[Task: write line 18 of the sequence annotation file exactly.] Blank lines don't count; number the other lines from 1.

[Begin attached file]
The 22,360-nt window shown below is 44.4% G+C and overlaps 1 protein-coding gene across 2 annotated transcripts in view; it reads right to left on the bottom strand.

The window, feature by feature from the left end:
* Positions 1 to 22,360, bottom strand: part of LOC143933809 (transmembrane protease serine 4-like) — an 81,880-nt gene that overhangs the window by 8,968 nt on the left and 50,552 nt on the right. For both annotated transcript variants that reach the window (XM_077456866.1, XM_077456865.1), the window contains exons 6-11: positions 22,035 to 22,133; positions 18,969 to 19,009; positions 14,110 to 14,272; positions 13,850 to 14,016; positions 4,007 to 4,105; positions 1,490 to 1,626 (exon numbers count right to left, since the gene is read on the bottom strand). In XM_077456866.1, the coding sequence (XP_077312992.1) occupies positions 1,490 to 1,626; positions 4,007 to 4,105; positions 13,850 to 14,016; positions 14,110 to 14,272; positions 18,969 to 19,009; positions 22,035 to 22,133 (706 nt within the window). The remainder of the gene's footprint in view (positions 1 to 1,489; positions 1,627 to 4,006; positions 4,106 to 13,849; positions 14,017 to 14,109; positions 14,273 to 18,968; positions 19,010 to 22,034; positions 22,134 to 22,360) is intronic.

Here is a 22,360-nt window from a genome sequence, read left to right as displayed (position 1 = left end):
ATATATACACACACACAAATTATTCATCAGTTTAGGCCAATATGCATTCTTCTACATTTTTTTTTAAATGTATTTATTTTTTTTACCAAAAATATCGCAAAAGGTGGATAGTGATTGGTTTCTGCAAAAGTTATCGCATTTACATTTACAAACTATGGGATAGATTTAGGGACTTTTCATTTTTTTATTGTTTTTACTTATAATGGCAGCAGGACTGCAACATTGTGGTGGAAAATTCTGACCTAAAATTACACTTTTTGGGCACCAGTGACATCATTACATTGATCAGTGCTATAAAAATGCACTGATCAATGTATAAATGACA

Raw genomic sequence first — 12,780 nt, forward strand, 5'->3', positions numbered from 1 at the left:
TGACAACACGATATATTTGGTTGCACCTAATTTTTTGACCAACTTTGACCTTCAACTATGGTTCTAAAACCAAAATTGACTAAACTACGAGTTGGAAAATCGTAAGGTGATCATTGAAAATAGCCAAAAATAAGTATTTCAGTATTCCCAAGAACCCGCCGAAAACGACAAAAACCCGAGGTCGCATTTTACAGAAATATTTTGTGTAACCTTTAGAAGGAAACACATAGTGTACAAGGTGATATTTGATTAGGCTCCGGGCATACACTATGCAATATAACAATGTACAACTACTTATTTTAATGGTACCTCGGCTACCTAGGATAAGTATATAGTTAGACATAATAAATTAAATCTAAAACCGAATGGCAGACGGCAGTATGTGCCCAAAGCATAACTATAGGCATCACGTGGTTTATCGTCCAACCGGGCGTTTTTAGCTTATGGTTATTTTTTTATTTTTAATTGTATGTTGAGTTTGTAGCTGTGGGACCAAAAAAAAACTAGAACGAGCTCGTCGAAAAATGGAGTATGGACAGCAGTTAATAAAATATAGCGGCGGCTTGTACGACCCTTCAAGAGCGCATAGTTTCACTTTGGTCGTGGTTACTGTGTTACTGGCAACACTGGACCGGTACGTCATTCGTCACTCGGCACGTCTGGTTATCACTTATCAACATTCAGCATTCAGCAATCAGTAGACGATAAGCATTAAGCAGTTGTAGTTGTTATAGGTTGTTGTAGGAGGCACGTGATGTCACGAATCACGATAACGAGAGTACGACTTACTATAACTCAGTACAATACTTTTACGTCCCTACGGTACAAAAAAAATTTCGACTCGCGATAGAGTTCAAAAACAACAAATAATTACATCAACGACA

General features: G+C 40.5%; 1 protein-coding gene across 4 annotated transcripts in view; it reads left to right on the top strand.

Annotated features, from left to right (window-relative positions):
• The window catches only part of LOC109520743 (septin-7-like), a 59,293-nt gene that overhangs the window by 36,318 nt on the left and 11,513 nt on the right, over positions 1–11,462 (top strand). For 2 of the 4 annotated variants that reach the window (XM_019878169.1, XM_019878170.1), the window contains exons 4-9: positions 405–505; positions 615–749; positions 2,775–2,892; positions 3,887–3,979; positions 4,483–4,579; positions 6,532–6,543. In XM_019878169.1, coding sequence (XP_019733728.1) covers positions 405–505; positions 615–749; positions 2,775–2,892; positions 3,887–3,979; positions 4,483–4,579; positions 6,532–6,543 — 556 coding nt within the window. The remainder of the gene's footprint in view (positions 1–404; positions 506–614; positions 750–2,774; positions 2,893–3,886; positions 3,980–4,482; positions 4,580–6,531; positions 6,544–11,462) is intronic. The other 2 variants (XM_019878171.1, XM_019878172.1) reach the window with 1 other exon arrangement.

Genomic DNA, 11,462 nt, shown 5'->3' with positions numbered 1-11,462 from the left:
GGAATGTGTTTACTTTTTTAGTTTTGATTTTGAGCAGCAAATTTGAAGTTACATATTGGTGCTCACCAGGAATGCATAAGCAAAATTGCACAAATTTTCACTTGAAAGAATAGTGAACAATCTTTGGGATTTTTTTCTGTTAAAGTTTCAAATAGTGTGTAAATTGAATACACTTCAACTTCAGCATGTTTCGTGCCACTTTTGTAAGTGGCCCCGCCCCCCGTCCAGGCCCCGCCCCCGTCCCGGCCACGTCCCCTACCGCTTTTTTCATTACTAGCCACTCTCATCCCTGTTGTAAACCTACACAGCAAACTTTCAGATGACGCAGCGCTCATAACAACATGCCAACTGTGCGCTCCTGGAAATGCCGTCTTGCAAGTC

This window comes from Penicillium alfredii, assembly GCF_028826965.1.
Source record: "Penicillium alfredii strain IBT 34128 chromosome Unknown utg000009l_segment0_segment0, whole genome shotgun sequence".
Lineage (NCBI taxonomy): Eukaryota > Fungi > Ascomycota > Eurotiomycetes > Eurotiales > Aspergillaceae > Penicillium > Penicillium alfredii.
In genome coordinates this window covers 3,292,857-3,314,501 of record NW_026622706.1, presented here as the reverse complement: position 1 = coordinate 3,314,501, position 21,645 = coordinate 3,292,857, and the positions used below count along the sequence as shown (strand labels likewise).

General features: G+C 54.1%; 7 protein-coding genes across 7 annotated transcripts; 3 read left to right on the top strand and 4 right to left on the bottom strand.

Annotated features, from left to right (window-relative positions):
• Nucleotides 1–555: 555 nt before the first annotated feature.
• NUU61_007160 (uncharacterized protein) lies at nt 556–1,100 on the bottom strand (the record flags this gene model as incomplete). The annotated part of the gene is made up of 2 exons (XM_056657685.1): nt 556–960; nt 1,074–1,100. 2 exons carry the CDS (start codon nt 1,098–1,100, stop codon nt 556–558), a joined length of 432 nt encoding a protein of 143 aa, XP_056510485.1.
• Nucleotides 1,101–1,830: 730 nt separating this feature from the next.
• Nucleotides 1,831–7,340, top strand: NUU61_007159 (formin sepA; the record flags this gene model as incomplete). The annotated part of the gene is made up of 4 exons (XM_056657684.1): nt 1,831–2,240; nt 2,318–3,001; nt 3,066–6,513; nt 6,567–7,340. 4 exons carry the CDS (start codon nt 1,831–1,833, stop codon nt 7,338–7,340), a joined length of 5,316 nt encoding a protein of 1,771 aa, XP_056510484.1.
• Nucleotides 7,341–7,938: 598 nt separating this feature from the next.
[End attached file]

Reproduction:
Annotated features, from left to right (window-relative positions):